finasteride acheter lasix prix fluconazole générique strattera 40 mg ventolin pharmacie acheter pentasa en ligne atarax sans recette bactrim sans recette methotrexate mg acheter lamisil online
compra kamagra oral jelly vente viagra en ligne cialis netistä viagra in ore commande viagra france comprar cialis sin receta comprarcialisgenerico 20comprarviagra comprar viagra en bilbao viagra slovenia

Sexual Activity–Related Outcomes After Human Papillomavirus Vaccination of 11- to 12-Year-Olds

Mon, Jun 17, 2013

Oral Cancer News

Source: Pediatrics
Published Online: October 15, 2012
By: Robert A. Bednarczyk, PhD, Robert Davis, MD, MPH, Kevin Ault, MD, Walter Orenstein, MD, and Saad B. Omer, MBBS, PhD, MPH 
 
 

ABSTRACT:

OBJECTIVE: Previous surveys on hypothesized sexual activity changes after human papillomavirus (HPV) vaccination may be subject to self-response biases. To date, no studies measured clinical markers of sexual activity after HPV vaccination. This study evaluated sexual activity–related clinical outcomes after adolescent vaccination.

METHODS: We conducted a retrospective cohort study utilizing longitudinal electronic data from a large managed care organization. Girls enrolled in the managed care organization, aged 11 through 12 years between July 2006 and December 2007, were classified by adolescent vaccine (HPV; tetanus toxoid, reduced diphtheria toxoid, and acellular pertussis, adsorbed; quadrivalent meningococcal conjugate) receipt. Outcomes (pregnancy/sexually transmitted infection testing or diagnosis; contraceptive counseling) were assessed through December 31, 2010, providing up to 3 years of follow-up. Incidence rate ratios comparing vaccination categories were estimated with multivariate Poisson regression, adjusting for health care–seeking behavior and demographic characteristics.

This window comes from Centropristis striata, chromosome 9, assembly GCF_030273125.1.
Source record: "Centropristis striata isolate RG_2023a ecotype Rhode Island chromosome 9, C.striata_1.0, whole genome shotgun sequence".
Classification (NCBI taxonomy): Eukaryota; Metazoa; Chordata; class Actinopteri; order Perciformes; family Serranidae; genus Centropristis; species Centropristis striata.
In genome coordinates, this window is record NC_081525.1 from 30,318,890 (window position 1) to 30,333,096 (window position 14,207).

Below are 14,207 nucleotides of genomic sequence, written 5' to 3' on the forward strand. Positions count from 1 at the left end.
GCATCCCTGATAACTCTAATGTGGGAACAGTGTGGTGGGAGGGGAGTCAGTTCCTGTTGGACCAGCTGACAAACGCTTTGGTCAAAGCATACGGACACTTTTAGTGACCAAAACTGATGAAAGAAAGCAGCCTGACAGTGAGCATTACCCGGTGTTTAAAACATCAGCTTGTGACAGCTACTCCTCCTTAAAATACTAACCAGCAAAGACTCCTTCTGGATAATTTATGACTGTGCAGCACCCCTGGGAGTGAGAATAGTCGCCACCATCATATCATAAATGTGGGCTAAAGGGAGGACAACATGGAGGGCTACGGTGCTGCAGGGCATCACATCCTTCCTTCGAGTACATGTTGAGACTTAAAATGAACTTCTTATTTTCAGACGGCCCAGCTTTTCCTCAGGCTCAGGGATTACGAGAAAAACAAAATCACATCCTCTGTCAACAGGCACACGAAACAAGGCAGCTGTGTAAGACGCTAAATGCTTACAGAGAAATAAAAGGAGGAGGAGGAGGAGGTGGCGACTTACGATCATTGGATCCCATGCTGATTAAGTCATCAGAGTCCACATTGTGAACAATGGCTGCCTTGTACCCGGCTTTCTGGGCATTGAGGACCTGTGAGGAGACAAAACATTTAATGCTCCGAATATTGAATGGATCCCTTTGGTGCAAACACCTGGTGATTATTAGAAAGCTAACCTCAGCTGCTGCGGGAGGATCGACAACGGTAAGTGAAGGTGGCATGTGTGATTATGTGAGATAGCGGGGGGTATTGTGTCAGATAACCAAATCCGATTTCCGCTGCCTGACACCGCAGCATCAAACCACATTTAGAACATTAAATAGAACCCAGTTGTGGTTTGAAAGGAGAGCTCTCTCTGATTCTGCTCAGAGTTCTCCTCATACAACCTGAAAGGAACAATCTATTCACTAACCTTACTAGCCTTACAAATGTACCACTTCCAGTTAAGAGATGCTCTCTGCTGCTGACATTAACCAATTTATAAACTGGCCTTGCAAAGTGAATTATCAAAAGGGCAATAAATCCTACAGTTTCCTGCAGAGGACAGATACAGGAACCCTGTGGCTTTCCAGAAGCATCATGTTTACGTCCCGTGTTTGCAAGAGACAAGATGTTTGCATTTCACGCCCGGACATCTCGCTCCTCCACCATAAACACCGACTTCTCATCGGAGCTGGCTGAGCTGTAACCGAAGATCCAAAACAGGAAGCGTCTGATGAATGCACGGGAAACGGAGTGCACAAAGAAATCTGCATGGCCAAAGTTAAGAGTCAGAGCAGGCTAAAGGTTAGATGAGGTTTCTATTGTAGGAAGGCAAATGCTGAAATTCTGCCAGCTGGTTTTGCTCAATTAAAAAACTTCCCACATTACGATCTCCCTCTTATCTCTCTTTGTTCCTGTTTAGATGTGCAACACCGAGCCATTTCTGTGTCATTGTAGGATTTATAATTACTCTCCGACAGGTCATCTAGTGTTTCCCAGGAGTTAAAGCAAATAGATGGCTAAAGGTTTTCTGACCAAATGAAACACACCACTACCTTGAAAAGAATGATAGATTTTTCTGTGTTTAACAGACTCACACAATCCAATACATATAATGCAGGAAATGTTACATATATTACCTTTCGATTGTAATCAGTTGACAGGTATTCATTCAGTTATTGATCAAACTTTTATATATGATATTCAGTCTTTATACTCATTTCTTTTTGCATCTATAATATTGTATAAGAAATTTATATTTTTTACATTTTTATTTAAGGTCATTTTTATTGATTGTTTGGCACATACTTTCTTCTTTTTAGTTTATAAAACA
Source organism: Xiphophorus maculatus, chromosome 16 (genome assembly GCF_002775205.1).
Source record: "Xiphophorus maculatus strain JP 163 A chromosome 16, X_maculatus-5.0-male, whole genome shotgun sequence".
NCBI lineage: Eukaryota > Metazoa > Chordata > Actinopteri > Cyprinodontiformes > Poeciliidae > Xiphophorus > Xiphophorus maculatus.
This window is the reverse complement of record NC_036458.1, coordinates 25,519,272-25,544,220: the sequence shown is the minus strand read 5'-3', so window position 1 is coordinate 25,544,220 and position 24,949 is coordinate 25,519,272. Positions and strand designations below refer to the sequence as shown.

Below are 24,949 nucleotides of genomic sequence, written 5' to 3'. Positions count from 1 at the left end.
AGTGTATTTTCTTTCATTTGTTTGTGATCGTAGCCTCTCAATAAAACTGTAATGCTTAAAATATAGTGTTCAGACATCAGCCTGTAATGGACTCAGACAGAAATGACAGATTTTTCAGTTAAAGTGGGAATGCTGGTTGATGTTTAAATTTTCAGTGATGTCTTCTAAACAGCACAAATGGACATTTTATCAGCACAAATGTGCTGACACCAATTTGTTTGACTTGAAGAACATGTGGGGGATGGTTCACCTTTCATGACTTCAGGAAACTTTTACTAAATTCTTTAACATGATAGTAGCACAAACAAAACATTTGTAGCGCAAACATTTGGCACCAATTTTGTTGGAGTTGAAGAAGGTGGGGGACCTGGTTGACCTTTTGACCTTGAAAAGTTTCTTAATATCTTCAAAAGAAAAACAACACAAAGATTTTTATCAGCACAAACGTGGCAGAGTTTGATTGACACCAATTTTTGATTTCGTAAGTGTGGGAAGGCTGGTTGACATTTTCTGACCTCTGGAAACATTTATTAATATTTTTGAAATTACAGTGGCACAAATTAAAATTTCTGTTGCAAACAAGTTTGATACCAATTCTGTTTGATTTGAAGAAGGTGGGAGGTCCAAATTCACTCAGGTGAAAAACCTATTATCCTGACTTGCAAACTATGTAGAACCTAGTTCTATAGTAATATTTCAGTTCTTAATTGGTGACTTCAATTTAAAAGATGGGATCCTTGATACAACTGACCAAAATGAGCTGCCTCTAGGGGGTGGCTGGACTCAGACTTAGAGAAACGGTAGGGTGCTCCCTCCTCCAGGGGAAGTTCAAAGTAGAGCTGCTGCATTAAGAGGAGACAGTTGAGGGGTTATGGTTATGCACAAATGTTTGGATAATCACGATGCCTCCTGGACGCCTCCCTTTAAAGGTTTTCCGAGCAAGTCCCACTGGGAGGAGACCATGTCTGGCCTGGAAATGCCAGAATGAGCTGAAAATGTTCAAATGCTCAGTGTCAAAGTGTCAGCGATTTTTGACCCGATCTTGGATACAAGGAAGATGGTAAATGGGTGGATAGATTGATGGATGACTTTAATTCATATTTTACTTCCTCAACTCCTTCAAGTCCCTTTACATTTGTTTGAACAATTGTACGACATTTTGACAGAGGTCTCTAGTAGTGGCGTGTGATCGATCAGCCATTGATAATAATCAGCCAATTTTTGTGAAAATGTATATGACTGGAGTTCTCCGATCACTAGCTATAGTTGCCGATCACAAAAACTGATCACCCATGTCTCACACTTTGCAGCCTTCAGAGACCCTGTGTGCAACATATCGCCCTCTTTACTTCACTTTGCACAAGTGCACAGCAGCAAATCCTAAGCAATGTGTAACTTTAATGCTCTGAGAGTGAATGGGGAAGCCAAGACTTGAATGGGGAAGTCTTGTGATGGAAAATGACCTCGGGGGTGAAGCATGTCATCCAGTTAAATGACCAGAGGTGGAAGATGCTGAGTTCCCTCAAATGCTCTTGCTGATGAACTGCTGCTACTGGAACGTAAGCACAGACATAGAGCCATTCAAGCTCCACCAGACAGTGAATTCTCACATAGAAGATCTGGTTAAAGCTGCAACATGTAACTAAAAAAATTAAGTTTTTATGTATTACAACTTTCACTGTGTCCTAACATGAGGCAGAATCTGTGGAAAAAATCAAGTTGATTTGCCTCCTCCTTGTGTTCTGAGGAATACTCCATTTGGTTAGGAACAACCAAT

RESULTS: The cohort included 1398 girls (493 HPV vaccine–exposed; 905 HPV vaccine–unexposed). Risk of the composite outcome (any pregnancy/sexually transmitted infection testing or diagnosis or contraceptive counseling) was not significantly elevated in HPV vaccine–exposed girls relative to HPV vaccine–unexposed girls (adjusted incidence rate ratio: 1.29, 95% confidence interval [CI]: 0.92 to1.80; incidence rate difference: 1.6/100 person-years; 95% CI: −0.03 to 3.24). Incidence rate difference for Chlamydia infection (0.06/100 person-years [95% CI: −0.30 to 0.18]) and pregnancy diagnoses (0.07/100 person-years [95% CI: −0.20 to 0.35]), indicating little clinically meaningful absolute risk differences.

CONCLUSIONS: HPV vaccination in the recommended ages was not associated with increased sexual activity–related outcome rates.

 

*This news story was resourced by the Oral Cancer Foundation, and vetted for appropriateness and accuracy.

 

Print Friendly
Be Sociable, Share!
, , ,

Leave a Reply

You must be logged in to post a comment.